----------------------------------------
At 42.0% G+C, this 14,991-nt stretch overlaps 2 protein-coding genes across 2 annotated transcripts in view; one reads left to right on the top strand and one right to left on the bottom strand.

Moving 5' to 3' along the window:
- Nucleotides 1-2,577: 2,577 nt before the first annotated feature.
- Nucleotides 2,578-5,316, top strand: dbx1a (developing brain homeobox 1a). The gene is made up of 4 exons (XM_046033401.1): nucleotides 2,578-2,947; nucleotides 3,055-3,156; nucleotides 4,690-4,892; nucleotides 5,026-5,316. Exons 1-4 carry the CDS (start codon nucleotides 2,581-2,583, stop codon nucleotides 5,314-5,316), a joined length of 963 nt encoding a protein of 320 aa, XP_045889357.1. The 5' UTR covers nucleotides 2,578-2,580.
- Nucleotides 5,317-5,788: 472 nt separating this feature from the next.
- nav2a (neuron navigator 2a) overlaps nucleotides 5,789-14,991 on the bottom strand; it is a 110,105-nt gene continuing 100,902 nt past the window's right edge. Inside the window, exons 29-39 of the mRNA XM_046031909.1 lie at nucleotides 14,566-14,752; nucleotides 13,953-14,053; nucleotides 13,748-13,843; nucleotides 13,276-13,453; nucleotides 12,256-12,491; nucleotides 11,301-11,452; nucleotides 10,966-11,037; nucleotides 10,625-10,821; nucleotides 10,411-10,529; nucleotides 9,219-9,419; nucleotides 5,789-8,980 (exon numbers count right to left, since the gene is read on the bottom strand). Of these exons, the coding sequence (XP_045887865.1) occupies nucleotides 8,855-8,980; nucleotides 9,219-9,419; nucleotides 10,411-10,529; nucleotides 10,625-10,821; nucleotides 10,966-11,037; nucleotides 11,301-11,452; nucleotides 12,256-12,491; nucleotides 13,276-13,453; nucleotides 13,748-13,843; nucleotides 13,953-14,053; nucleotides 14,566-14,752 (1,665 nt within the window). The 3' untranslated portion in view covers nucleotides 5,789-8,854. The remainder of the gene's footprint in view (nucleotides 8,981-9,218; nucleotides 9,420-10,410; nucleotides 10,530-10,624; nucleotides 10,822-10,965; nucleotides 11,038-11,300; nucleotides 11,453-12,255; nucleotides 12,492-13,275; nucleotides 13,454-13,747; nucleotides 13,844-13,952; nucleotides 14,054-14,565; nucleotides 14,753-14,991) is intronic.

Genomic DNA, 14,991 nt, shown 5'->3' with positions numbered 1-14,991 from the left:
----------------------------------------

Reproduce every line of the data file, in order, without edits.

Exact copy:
At 42.0% G+C, this 14,991-nt stretch overlaps 2 protein-coding genes across 2 annotated transcripts in view; one reads left to right on the top strand and one right to left on the bottom strand.

Moving 5' to 3' along the window:
- Nucleotides 1-2,577: 2,577 nt before the first annotated feature.
- Nucleotides 2,578-5,316, top strand: dbx1a (developing brain homeobox 1a). The gene is made up of 4 exons (XM_046033401.1): nucleotides 2,578-2,947; nucleotides 3,055-3,156; nucleotides 4,690-4,892; nucleotides 5,026-5,316. Exons 1-4 carry the CDS (start codon nucleotides 2,581-2,583, stop codon nucleotides 5,314-5,316), a joined length of 963 nt encoding a protein of 320 aa, XP_045889357.1. The 5' UTR covers nucleotides 2,578-2,580.
- Nucleotides 5,317-5,788: 472 nt separating this feature from the next.
- nav2a (neuron navigator 2a) overlaps nucleotides 5,789-14,991 on the bottom strand; it is a 110,105-nt gene continuing 100,902 nt past the window's right edge. Inside the window, exons 29-39 of the mRNA XM_046031909.1 lie at nucleotides 14,566-14,752; nucleotides 13,953-14,053; nucleotides 13,748-13,843; nucleotides 13,276-13,453; nucleotides 12,256-12,491; nucleotides 11,301-11,452; nucleotides 10,966-11,037; nucleotides 10,625-10,821; nucleotides 10,411-10,529; nucleotides 9,219-9,419; nucleotides 5,789-8,980 (exon numbers count right to left, since the gene is read on the bottom strand). Of these exons, the coding sequence (XP_045887865.1) occupies nucleotides 8,855-8,980; nucleotides 9,219-9,419; nucleotides 10,411-10,529; nucleotides 10,625-10,821; nucleotides 10,966-11,037; nucleotides 11,301-11,452; nucleotides 12,256-12,491; nucleotides 13,276-13,453; nucleotides 13,748-13,843; nucleotides 13,953-14,053; nucleotides 14,566-14,752 (1,665 nt within the window). The 3' untranslated portion in view covers nucleotides 5,789-8,854. The remainder of the gene's footprint in view (nucleotides 8,981-9,218; nucleotides 9,420-10,410; nucleotides 10,530-10,624; nucleotides 10,822-10,965; nucleotides 11,038-11,300; nucleotides 11,453-12,255; nucleotides 12,492-13,275; nucleotides 13,454-13,747; nucleotides 13,844-13,952; nucleotides 14,054-14,565; nucleotides 14,753-14,991) is intronic.

Genomic DNA, 14,991 nt, shown 5'->3' with positions numbered 1-14,991 from the left: